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Felix Mendelssohn, lost and found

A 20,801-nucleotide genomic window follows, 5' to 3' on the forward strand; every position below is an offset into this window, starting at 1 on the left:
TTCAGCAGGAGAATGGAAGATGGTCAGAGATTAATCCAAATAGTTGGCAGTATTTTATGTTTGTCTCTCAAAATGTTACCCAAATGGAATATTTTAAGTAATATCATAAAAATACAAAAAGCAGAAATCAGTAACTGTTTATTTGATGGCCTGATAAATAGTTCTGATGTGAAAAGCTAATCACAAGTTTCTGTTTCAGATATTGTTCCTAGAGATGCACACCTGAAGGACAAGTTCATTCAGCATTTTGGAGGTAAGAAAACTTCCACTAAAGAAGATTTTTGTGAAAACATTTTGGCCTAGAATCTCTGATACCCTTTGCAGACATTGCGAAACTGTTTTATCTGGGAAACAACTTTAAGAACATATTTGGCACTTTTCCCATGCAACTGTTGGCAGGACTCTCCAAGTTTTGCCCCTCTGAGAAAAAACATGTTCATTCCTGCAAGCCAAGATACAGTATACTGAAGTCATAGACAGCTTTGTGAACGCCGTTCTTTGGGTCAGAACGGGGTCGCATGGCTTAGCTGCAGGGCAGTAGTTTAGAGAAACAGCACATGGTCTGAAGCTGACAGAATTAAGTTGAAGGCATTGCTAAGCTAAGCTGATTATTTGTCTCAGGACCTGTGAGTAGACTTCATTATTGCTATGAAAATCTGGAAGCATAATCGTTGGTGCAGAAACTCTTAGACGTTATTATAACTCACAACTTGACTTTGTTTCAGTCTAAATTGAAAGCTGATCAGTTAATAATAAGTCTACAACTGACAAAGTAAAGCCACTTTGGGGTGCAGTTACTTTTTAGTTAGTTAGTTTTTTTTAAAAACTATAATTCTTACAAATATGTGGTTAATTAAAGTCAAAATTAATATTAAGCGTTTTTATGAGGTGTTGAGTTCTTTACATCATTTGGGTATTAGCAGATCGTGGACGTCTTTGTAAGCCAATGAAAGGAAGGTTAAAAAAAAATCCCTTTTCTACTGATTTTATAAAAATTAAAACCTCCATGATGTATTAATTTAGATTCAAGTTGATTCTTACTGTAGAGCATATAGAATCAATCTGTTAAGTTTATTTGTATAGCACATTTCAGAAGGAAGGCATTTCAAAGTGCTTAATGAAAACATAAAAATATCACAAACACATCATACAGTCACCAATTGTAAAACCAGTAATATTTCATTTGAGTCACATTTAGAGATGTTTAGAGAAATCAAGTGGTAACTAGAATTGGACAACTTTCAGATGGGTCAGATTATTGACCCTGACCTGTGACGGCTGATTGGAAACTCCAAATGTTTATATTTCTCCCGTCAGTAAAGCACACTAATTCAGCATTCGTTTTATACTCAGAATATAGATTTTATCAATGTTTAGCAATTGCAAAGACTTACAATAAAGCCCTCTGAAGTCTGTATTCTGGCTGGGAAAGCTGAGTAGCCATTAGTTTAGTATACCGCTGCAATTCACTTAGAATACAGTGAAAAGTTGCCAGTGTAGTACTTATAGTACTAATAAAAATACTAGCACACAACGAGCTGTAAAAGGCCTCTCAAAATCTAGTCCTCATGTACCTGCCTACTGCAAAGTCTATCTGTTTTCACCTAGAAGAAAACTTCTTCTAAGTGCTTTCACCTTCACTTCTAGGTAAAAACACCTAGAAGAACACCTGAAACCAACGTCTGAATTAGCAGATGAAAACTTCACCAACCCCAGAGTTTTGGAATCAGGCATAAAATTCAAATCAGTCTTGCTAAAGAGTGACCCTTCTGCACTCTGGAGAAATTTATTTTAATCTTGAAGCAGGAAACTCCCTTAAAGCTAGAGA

Fanny Mendelssohn, from Wikipedia CommonsGeorge Robinson's latest piece for the Jewish Week discusses the question of the grandson of Haskalah founder Moses Mendelssohn possibly returning to Judaism (his father converted both Felix and sister Fanny when they were young). In Mendelssohn, Lost And Found, Robinson talks about a plethora of pieces that were not published in Mendelssohn's lifetime. It's a fascinating piece, and will hopefully inspire some thinking and research, but to me, the most significant "lost" Mendelssohn is older sister Fanny, who not only played an active role in much of Felix's output (to the degree that some historians feel she should be credited as "co-author" of many pieces, and the possibly-not-coincidental fact that Felix died within months of Fanny), but whose own career as a musician and composer was prevented by both father and brother who felt it entirely inappropriate that a woman should be engaged in such pursuits. One could hope that at least some of the 200th anniversary concerts would acknowledge Fanny (and at least one concert in NYC does), but here in Boston, when the Boston Symphony Orchestra played the 200th anniversary "all-Mendelssohn" concert, they meant Felix only. Sad. Check out your local library for some recordings of Fanny's music that have been recorded and you'll see what I mean. By me, Fanny is the real "lost" story—and for most people, she still hasn't been "found."